What Are the Early Signs of Alzheimer’s?
As the general population continues to age, more and more older adults are being diagnosed with Alzheimer’s disease. While most people with Alzheimer’s disease develop it after the age of 65, symptoms can start to appear in people as young as 30. Read on to learn and find out what are the early signs of Alzheimer’s, its risk factors and what you need to do.
Risk Factors of Alzheimer’s Disease
Although the cause of Alzheimer’s disease is unknown, there are certain factors you can look out for. Research suggests Alzheimer’s may be linked to the following:
- Age: If you’re above the age of 65, you have a higher risk of developing Alzheimer’s disease.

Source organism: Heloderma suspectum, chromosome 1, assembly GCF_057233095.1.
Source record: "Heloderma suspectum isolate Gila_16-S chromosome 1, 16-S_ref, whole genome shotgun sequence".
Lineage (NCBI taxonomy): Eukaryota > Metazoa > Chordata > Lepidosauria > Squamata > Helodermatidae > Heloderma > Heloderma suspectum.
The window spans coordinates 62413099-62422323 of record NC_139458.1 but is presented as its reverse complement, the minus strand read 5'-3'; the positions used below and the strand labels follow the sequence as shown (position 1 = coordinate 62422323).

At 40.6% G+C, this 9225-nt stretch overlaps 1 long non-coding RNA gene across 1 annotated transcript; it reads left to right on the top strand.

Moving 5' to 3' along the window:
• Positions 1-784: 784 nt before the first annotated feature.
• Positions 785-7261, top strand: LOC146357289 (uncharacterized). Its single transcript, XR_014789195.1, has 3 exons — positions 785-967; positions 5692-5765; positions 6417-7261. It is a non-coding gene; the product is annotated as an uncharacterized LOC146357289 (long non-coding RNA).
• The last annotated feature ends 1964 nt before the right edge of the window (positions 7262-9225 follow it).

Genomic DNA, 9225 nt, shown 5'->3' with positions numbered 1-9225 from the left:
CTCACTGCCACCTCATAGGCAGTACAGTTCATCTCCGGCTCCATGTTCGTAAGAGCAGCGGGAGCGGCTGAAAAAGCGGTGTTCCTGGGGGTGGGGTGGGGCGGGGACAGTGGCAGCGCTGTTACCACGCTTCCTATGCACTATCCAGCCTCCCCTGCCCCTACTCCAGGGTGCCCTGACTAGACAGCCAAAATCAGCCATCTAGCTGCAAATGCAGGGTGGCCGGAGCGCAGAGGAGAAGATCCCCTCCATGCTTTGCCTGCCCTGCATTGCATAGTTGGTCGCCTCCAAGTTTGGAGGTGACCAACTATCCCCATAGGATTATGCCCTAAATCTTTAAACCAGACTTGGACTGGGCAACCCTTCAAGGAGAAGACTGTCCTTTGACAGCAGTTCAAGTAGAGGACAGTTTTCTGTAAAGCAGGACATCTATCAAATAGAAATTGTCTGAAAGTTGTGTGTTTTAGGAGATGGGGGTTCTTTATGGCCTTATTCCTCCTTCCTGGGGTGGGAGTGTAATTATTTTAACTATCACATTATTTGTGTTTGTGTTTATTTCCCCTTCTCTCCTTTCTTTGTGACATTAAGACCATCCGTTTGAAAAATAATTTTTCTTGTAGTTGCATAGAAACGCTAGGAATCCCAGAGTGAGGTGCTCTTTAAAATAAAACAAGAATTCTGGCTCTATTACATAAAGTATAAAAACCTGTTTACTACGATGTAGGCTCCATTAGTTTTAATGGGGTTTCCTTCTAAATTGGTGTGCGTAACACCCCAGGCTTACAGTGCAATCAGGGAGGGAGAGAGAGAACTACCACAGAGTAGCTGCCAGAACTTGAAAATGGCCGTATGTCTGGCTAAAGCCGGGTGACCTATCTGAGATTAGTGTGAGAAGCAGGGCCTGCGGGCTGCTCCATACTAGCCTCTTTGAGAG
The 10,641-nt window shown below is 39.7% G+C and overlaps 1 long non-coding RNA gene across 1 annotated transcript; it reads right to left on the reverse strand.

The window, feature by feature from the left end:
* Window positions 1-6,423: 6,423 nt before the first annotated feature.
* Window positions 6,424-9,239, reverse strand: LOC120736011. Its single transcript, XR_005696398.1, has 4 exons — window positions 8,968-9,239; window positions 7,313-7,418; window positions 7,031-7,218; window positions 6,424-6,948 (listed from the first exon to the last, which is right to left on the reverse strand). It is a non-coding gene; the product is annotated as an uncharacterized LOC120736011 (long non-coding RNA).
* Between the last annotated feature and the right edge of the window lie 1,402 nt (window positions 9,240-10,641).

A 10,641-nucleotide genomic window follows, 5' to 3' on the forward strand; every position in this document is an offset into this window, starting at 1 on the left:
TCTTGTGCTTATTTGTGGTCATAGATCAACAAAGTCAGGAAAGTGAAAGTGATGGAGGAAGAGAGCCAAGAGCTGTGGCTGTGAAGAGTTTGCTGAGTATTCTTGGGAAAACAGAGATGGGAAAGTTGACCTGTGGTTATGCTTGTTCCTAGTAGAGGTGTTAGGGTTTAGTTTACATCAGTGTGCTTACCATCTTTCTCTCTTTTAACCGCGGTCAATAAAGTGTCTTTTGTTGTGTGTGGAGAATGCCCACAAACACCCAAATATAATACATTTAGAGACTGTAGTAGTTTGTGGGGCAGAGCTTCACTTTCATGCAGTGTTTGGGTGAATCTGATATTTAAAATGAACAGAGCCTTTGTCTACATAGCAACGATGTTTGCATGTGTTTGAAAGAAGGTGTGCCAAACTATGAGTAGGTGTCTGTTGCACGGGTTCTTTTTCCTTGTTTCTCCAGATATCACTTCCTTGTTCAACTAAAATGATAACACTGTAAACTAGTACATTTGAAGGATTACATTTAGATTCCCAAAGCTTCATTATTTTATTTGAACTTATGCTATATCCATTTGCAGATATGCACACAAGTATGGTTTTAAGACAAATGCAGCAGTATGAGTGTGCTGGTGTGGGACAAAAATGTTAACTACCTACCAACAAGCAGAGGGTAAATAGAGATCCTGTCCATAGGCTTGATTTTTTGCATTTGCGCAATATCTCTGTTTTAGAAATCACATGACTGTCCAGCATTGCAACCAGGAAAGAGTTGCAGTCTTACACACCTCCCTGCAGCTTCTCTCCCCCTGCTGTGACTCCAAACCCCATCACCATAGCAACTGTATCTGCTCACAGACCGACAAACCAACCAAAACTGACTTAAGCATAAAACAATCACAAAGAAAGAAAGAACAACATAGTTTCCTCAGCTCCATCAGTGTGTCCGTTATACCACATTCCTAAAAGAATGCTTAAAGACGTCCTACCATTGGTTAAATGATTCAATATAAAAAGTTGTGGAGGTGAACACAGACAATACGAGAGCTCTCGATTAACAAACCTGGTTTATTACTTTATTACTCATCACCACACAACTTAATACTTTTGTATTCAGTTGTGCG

- Gender: According to the Alzheimer’s Association, nearly two-thirds of Americans with the disease are women.
- Genetics: Having family members with Alzheimer’s increases your chances of getting the disease.
- Head injury: People who’ve sustained head injuries are more likely to develop some form of dementia.
- Health: High blood pressure or cholesterol can be a risk factor for Alzheimer’s.
Even if you or your loved ones don’t have any risk factors, it’s important to be aware of potential symptoms. Knowing and recognizing the signs is key to achieving an early diagnosis.
What are the Early Signs of Alzheimer’s Disease?
Currently, there’s no curative treatment available for Alzheimer’s. However, you can reduce the severity of symptoms and improve your quality of life by noticing signs in the early stages. Here are some key signs to look out for.
1. Memory Loss